Field and Fence

I love the detail in this first image that I photographed in a church graveyard. But I didn’t see the humour in the notice until I started writing this blog post. Duh! I know I can be slow sometimes. I’ll need to go back and try and catch an image of the sign with the church in the background.
I used a mask and a gradient filter during processing to make the sharpening and contrast fade out towards the top of the frame. I then sharpened the sign itself by 100% to give an impression of depth.
STRAY NOT
Fujifilm X-E2, Fujinon XF35mm, F/2

 

 The low winter light on this photograph made the tussocks and grass mounds look like waves on the ocean. Once again, I didn’t go for sharpening from front to back, but let it fade out towards the top of the frame. I increased the contrast to give some dark shadows and form to the meadow.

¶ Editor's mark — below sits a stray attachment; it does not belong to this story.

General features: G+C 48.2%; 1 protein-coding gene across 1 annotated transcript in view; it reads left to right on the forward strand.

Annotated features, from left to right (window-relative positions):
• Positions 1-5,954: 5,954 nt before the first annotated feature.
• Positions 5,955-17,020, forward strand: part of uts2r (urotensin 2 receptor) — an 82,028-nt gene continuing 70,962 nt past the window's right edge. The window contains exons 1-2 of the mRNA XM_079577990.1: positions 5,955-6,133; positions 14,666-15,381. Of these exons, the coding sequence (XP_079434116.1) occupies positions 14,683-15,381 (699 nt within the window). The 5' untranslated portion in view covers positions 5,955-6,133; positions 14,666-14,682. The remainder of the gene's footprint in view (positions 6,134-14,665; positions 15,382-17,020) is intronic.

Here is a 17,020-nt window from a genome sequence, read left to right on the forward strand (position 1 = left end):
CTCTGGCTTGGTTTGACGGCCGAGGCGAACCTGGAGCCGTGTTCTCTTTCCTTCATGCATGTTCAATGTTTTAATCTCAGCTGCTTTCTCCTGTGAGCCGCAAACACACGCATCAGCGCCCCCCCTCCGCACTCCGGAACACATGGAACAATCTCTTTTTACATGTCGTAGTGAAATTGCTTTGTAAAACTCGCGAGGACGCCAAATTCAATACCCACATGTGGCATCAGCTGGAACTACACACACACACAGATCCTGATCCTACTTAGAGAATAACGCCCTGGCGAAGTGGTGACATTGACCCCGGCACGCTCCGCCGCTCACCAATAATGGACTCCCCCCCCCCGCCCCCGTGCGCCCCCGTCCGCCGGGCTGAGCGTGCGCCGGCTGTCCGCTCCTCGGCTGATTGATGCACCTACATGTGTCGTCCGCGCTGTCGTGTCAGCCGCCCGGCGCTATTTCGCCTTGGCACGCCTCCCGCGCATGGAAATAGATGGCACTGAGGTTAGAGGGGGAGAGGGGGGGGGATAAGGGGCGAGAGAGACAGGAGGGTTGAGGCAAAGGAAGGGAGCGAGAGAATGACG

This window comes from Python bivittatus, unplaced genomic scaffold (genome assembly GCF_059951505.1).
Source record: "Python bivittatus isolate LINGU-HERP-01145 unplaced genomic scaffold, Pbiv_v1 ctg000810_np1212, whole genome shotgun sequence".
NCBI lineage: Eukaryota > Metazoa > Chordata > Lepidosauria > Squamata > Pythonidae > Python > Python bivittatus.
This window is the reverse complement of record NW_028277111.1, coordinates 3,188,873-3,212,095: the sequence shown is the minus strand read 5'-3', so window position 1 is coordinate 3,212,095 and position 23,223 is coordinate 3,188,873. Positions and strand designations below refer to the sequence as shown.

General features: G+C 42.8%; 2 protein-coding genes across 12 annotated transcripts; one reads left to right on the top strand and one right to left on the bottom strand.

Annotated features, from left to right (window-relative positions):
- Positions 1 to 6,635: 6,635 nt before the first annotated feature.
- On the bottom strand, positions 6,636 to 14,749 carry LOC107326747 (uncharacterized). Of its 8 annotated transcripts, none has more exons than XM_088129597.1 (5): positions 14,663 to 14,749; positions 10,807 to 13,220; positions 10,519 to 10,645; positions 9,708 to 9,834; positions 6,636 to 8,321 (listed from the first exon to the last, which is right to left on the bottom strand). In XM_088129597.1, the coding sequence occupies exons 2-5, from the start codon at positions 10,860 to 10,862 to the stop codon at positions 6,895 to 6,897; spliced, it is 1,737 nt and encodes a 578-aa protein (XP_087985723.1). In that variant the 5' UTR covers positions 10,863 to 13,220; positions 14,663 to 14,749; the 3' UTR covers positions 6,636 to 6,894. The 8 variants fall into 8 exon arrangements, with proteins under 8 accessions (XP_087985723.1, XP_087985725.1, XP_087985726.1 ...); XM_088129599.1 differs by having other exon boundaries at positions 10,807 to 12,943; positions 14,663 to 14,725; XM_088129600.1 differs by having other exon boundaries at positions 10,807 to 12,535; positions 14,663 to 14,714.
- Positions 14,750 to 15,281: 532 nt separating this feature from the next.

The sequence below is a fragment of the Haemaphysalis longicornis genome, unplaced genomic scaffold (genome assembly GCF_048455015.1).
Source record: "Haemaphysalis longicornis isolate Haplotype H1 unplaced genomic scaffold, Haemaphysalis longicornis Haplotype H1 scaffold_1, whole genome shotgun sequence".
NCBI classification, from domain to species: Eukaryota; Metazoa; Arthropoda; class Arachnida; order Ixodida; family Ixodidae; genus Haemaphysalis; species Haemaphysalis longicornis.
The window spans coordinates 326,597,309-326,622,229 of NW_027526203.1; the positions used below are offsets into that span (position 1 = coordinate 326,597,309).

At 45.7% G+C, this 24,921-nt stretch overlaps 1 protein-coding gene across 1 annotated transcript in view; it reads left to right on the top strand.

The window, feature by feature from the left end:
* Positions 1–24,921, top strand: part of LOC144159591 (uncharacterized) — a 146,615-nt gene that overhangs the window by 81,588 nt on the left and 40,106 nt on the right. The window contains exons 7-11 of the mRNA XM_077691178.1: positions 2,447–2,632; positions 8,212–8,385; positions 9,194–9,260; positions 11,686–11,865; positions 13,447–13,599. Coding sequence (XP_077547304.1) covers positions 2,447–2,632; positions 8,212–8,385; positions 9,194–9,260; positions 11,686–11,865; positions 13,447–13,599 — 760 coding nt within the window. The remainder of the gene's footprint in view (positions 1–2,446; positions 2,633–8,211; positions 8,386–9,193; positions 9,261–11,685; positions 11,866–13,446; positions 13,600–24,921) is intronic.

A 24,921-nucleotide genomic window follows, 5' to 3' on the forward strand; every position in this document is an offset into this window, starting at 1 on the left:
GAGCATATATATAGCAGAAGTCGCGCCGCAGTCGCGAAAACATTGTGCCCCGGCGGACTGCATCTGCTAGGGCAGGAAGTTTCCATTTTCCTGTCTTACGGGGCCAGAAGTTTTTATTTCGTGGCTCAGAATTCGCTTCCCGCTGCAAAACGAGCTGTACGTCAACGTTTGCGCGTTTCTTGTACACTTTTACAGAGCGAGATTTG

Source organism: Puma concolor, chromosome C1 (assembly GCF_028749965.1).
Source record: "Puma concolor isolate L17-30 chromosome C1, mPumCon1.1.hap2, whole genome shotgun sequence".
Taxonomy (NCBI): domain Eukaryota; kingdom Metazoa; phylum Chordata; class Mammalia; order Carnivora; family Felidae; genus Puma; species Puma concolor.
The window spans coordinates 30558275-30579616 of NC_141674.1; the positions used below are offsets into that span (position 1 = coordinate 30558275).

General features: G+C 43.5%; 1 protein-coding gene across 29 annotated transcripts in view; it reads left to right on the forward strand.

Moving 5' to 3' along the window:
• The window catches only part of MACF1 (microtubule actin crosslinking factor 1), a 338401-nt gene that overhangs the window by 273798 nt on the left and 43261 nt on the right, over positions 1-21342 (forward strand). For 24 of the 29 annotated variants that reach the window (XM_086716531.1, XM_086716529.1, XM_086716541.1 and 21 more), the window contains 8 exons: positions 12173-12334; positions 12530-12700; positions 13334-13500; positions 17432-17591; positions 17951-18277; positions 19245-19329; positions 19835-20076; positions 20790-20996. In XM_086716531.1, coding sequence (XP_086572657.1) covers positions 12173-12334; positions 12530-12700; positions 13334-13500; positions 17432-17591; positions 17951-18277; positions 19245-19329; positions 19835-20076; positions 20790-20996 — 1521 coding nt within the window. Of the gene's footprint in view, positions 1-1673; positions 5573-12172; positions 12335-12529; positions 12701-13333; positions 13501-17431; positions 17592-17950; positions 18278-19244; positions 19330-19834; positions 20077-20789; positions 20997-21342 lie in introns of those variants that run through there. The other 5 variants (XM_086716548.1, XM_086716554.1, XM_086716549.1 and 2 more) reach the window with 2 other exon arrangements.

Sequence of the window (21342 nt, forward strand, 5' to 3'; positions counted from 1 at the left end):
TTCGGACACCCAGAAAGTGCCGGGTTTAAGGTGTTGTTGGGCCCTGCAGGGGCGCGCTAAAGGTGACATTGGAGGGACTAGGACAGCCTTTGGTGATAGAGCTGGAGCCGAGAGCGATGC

OCEANIC MEADOW
Nikon D7100, Nikkor 35mm, f/1.8

 

 The last photograph is my attempt to add a fence image to the millions that are out there. Paul Strand took his famous ‘White Fence’ photograph in 1916 and since then people have taken thousands of photographs of fences. Strand himself said that his image taken in Port Ken, New York formed “the basis for all the work” he did from then on. I’m definitely not saying that about my effort.
THE FENCE
Nikon D7100, Nikkor 35mm f/1.8

 

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